The Australian dollar is trading largely unchanged in early Monday morning trade in Asia, managing to hold onto the substantial gains achieved on Friday evening following the release of a weak US non-farm payrolls report for May.
“Whichever way you cut it, Friday’s US non-farm payrolls (NFP) was a shocker,” said Rodrigo Catril, currency strategist at the NAB, in his Monday morning note.
“The 38k print for May was 52k lower than the lowest forecast surveyed by Bloomberg while consensus was at 160k.
“Adding salt to the wound, the previous two months readings were revised down by a net 59k and although unemployment rate fell to 4.7% from 5%, this was due to people leaving the work force rather than an increase in hiring.”
As at 7.35am AEST, the AUD/USD buys 0.7362, up 1.85% on Friday’s opening level. Courtesy of the late bounce caused by the underwhelming jobs report, the Aussie’s five week losing streak against the US dollar also came to an end.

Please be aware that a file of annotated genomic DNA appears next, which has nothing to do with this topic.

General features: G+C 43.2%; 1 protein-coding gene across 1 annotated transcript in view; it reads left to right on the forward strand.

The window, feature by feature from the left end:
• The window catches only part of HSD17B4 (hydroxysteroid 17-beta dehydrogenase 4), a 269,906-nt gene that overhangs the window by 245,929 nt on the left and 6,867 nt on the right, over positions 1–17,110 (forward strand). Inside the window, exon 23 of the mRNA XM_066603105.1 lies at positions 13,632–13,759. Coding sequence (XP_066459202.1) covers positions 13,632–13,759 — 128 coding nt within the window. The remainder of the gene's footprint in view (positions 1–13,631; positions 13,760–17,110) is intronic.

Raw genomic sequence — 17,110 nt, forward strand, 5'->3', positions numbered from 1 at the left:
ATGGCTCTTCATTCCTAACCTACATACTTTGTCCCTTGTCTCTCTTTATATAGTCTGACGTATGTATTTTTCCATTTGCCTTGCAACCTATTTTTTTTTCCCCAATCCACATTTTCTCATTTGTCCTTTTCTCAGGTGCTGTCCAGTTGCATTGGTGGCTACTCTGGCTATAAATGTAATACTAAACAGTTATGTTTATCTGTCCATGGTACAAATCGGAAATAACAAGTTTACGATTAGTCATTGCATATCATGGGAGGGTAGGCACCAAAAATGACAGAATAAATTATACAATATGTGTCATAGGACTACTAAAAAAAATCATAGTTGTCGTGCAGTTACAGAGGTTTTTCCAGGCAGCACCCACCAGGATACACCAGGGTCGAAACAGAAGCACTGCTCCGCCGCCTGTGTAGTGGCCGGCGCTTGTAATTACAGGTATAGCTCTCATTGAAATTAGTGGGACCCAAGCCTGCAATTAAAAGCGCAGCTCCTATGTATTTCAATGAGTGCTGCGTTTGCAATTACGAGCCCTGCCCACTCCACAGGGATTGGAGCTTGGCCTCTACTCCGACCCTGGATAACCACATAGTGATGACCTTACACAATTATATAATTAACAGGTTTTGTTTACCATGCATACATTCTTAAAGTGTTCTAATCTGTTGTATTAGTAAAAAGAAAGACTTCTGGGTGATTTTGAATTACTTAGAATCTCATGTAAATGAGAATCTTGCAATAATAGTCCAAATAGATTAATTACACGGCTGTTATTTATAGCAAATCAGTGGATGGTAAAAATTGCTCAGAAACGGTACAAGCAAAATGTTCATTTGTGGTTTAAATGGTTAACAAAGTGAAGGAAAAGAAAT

At 1.87%, the Aussie’s gain against the US dollar was also the largest in percentage terms since June 2, 2015.
After a hectic Friday session, the data calendar slows sharply to start the new trading week with only a handful of second-tier domestic releases scheduled to arrive in Asia.
At 11am AEST the MI inflation gauge will be released, something that may be of more interest than usual given the increased focus on inflation in Australia at present. Then at 11.30am AEST, ANZ will release its latest job ads survey for May, something that arrives just four days before the release of Australia’s official jobs report.
Elsewhere across the region the data calendar is bare, suggesting that movements in equities, crude oil futures and the US dollar against the Japanese yen and Chinese yuan will be influential on the Aussie throughout the Asian trading session.